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WPP's OgilvyOne acquires Leopard

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WPP Group's OgilvyOne North America announced last month that it has acquired Leopard, a b-to-b marketing agency located in Broomfield, Colo. The acquisition gives OgilvyOne access to Leopard's b-to-b sales and demand generation product as well as its proprietary digital asset management technology. The companies share IBM Corp. and SAP as clients. Financial terms of the deal were not disclosed.

Leopard founder Sherri Leopard remains CEO of the boutique agency, which will operate as an independent unit of OgilvyOne and retain its brand identity. She will report directly to Carla Hendra, president of OgilvyOne and co-CEO of Ogilvy North America. Leopard said the move benefits all parties.

"The coming together of the two companies is the right thing for all of us-for our clients, for Ogilvy and for Leopard," she said.

Shared clients

Both companies have deep expertise with b-to-b brands. "IBM has been a client of ours for 22 years, and a client of Ogilvy's for more than a decade. We've [Ogilvy and Leopard] worked together on and off for years. We're also together on SAP, and we share parts of Motorola."

"We have a lot of b-to-b clients," said Gunther Schumacher, COO at Ogilvy New York. "We bring to bear the expertise of branding. Leopard has always done a great job enabling our clients' sales forces through sales and marketing materials," he said. "Acquiring them brings that capability in-house."

IBM said it is "thrilled" with the acquisition.

"They both have different strengths," said Ann Rubin, director of integrated marketing communications for the software group at IBM Corp. "Their coming together helps our 360-degree marketing efforts. To have the messaging directly feeding the advertising and demand generation will increase our success and [influence] how we talk to customers. To have that coming from one organization makes it even stronger. To me, that's a huge advantage."

She said IBM lobbied for this. "We push our agencies to get together," Rubin said. "We want to get them in the same room. ... Now Leopard gets to tap into huge resources," she added, "and that only helps us. I see great things coming out of this relationship for IBM."

Leopard said that one of the keys to the longstanding relationship between her agency and Ogilvy lies in their complementary approaches.

"We tend to go for the offering: What do they have to sell? How do you differentiate it? Who's the buyer? What's the benefit? We're rooted in the product marketing and sales side of the equation," she said. "They approach it from the brand and the customer experience."

Messaging workshops gained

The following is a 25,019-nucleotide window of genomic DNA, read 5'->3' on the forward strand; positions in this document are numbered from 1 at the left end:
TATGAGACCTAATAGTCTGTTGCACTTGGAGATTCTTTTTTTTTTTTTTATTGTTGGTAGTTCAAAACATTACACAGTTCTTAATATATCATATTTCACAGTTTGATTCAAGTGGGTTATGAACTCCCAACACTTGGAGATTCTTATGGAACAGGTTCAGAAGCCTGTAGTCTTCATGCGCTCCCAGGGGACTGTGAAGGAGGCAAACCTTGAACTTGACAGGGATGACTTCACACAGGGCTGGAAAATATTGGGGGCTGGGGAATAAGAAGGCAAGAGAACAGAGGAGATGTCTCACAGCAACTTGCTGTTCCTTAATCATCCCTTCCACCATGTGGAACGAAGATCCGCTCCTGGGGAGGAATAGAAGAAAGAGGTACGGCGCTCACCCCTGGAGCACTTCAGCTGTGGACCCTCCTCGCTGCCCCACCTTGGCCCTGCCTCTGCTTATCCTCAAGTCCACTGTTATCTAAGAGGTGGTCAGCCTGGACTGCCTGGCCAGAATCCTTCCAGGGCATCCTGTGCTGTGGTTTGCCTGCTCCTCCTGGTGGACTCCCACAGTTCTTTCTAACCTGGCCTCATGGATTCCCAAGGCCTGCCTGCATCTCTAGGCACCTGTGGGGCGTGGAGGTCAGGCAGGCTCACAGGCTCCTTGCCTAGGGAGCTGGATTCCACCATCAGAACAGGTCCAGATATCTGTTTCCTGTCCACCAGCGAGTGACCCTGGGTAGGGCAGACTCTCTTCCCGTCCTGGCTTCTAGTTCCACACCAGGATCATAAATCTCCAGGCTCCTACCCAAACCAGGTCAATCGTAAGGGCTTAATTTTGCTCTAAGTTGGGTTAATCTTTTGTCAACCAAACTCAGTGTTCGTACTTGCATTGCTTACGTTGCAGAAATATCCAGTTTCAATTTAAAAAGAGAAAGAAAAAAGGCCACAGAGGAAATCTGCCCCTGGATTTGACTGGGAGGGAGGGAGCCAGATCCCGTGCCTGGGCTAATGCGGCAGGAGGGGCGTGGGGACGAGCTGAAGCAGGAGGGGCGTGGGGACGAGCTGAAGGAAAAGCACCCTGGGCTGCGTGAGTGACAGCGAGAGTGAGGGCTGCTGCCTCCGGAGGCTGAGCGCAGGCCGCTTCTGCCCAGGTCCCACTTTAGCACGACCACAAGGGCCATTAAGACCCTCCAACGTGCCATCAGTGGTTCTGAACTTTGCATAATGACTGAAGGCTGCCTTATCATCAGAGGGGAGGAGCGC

With this deal, OgilvyOne gains access to both Leopard's proprietary process and its technology: Leopard conducts "messaging workshops" with clients that include the product management and marketing teams.

"It's a disciplined process that looks at the customer: What are their pain points, what are the differentiators that make [the marketer's product] unique in the marketplace and what are the benefits [of the product]?" Leopard said. "That information becomes the backbone of messaging in collateral, channel enablement and the Web."

Schumacher said the acquisition fits neatly into Ogilvy's strategy. Last year, the agency went through reorganization, creating one profit and loss (P&L) organization under the Ogilvy North America umbrella, including traditional ad agency Ogilvy & Mather and direct/interactive agency OgilvyOne. The thinking was to deliver one brand-the Ogilvy brand-not as separate companies but as a total marketing solution to b-to-b clients.

"The Leopard deal is one piece in the puzzle," Schumacher said. "The various reorganizations we've made over the past 12 months all lead to the same story. We want to provide the best solution and not worry about how it affects the P&L. We want to help clients with business and marketing objectives, and we are less concerned with the form the answer takes."

For clients, he said, the Ogilvy-Leopard combination is "a turbo-charged solution."

"One plus one, from a client perspective, really equals three. New solutions will come out of this for clients," Schumacher said.

Leopard said the companies began examining the idea of a partnership two years ago. Last August, that conversation accelerated, she said, because the two companies found they were competing rather than co-operating around a specific client project. After several meetings to discuss the issues, "Both sides walked away and said, `this is worth pursuing,' " Leopard said.

Ogilvy made an offer, and both parties ended up in due diligence. Leopard said that included getting a couple of alternative offers, including one from WPP Group.

While the WPP deal was interesting, the synergy with Ogilvy won out. "Part of what you look at is the raw compensation and the structure of the deal, but you also look at business synergy," she said. "We definitely had that with Ogilvy."

"What we get is global reach," Leopard said. "We get their deep brand wisdom, and we get their research capabilities in terms of what is the customer journey, what are the moments of truth and what content is needed at what stage of the journey? We really have amazing resources now that we can field to address client needs."

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